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This is a two-fold answer, the one the reader feels cathartically, and the one the reader feels cathartically under the same circumstances that Eveline had. It is hard to determine whether it was "the mistake of her life", because her life, as she knew it, was no life to begin with.
Eveline had not known freedom, love, belonging, peace, comfort, satisfaction, a fullfilled womanhood, nor that feeling of being special that all women love to feel when we have spent time and efforts sacrificing for others.
She, instead, was expected to sacrifice, and was demaded to give up herself. Having to change that would have been the end of the world as she knew it, and a very huge change of pace. In the end, she could only live in one world: The one that was set out for her from the beginning. The rest, would be just another dream.
In the short story "Eveline" from the collection Dubliners by Irish author James Joyce - a young girl who has lost her mother is paralysed by duty and temperament into accepting the situation that she is left with. However, we can all relate to the story in different ways - which is one of the things that makes it a good story. To my way of thinking, I feel that Eveline also might have regretted it if she Had gone! For example, although she is burdened by her sisterly/daughterly responsibilities at home, she also loves her family and seems settled in her neighborhood - suppose it hadn't worked out with her new love? If the match wasn't compatible and she was miserable - she would have been stranded thousands of miles across the globe,perhaps with a baby, lonely and unable to get home.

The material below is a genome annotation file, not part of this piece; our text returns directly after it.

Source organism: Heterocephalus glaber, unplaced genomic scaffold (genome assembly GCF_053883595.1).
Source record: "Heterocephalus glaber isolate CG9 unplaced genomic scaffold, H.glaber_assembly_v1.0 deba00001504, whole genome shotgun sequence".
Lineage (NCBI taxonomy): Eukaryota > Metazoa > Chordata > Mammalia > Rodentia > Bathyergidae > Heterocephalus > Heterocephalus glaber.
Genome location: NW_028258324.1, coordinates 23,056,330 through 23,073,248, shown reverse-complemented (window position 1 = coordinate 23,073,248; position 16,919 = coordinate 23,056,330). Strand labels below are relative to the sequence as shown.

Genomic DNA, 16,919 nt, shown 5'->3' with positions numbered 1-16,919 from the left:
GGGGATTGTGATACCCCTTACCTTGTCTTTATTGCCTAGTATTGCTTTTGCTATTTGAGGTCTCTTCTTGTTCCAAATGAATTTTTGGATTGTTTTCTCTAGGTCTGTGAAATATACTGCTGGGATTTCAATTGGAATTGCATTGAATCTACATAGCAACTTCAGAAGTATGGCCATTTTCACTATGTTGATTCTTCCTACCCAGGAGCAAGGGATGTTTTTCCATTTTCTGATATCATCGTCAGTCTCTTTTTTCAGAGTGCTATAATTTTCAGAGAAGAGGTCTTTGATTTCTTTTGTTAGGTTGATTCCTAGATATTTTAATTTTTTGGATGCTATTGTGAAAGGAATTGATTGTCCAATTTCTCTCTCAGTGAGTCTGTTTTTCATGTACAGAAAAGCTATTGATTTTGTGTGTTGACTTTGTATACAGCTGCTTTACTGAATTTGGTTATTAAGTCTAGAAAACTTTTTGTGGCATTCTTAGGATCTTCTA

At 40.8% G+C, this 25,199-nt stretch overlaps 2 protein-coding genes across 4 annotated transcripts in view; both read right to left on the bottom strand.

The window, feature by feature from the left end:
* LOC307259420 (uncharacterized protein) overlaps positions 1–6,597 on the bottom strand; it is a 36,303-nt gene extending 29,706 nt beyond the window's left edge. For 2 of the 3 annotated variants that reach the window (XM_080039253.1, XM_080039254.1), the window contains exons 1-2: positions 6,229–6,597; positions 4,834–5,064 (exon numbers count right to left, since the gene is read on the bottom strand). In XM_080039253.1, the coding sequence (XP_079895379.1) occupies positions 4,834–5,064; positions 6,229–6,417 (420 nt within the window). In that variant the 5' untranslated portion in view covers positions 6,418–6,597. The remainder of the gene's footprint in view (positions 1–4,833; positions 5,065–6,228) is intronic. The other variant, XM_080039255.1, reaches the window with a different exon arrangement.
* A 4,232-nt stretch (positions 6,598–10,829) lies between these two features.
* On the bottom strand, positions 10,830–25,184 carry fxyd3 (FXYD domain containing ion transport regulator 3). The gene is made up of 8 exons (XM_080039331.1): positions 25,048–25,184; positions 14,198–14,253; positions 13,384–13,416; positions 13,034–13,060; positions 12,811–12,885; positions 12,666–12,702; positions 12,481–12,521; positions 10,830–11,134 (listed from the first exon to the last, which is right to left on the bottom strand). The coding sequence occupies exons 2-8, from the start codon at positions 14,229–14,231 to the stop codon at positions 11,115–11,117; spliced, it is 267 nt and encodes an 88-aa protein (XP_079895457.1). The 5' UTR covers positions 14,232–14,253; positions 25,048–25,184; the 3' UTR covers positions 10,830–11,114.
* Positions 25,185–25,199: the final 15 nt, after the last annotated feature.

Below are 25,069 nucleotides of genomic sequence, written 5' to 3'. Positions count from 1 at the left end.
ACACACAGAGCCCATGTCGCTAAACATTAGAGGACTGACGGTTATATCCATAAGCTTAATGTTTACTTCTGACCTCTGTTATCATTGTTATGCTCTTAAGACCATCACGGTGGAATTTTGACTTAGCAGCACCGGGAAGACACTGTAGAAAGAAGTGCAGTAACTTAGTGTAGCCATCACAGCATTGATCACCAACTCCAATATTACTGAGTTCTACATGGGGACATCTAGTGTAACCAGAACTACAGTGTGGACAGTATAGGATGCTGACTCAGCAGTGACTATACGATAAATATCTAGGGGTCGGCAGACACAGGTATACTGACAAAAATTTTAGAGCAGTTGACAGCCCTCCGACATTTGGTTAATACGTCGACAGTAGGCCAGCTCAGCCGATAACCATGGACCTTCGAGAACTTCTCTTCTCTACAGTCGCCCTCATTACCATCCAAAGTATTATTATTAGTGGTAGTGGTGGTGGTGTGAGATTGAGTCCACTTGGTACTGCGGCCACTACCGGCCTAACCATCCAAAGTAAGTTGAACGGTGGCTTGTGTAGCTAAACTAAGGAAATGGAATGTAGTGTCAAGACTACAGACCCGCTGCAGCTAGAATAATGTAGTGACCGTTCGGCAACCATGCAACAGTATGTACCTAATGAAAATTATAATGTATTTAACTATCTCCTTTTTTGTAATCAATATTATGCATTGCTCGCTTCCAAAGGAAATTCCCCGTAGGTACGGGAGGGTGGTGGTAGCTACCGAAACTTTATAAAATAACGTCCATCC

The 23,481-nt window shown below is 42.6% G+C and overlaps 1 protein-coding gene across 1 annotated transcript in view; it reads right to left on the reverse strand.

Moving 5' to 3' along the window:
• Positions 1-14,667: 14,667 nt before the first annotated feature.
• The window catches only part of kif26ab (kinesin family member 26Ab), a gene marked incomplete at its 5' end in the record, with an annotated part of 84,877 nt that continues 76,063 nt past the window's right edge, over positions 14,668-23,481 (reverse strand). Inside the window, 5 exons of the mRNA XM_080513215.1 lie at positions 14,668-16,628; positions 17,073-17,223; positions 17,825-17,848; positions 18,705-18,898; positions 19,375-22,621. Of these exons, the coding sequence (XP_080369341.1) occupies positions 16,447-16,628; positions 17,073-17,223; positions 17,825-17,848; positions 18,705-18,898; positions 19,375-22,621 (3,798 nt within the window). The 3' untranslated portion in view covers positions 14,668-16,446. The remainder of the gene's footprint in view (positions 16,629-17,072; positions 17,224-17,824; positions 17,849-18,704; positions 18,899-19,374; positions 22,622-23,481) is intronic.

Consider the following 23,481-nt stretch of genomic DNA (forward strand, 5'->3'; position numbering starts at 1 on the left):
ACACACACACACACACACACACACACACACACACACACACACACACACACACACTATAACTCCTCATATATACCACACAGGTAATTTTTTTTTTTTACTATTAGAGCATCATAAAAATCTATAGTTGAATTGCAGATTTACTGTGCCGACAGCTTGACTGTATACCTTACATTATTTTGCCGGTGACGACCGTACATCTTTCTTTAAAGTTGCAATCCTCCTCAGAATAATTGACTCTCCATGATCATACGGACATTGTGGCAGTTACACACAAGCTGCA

In James Joyce's "Eveline" the reader encounters a character representative of the abused child or wife who is conditioned to accept the state in which she/he lives. In addition, Eveline loves her little brother dearly, and, having raised him as a mother since the parent has died, Eveline is torn between her own desire to have a better life and a sense of obligation to her sibling who is also like her child.
Her moment of indecision with the sailor--whom she does not know all that way anyway--involves this conflict. Ultimately, her love for her brother and fear that he will suffer more abuse from her father makes her sacrifice her personal interests for family. While hers is a tragic choice, Eveline is unselfish in her decision and is to be respected for her love. That she perceives only these two choices is, perhaps, a mistake as she may have had other options other than remaining with the abusive father.
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